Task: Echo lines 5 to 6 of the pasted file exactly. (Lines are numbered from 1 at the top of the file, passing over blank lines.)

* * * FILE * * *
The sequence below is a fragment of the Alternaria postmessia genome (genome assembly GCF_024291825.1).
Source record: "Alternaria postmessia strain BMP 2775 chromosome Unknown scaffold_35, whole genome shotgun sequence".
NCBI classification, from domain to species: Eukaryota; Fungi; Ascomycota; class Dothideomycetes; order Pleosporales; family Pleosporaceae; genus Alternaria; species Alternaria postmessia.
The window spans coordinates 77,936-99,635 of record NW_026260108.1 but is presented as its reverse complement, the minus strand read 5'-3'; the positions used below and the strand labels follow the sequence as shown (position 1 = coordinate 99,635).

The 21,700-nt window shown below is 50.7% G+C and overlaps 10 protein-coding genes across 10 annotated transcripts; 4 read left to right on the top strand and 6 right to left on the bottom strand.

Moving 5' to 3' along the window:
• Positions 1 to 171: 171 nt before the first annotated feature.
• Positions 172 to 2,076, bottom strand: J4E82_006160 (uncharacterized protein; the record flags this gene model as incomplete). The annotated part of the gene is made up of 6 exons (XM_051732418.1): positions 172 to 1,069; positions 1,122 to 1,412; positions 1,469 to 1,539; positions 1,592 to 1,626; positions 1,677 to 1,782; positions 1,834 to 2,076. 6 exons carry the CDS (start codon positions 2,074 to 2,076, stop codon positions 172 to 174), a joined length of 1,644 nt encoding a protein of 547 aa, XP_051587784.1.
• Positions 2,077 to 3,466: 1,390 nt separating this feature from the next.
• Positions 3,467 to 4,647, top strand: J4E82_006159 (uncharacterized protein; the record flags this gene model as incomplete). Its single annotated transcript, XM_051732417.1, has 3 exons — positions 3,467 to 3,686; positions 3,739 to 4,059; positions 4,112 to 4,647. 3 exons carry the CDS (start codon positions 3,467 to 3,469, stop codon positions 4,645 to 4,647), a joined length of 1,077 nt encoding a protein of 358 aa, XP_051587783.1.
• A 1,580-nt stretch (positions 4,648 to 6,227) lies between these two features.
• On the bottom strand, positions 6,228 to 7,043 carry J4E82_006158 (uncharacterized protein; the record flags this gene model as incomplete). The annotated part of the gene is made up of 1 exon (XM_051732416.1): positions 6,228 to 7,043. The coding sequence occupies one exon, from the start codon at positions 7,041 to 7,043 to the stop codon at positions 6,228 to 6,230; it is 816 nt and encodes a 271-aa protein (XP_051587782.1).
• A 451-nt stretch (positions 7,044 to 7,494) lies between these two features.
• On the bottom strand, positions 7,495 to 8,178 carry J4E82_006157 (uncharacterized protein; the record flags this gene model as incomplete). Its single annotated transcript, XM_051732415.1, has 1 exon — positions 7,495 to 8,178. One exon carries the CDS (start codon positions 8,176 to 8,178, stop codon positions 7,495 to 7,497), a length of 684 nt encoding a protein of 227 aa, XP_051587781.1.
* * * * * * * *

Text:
The 21,700-nt window shown below is 50.7% G+C and overlaps 10 protein-coding genes across 10 annotated transcripts; 4 read left to right on the top strand and 6 right to left on the bottom strand.

Moving 5' to 3' along the window: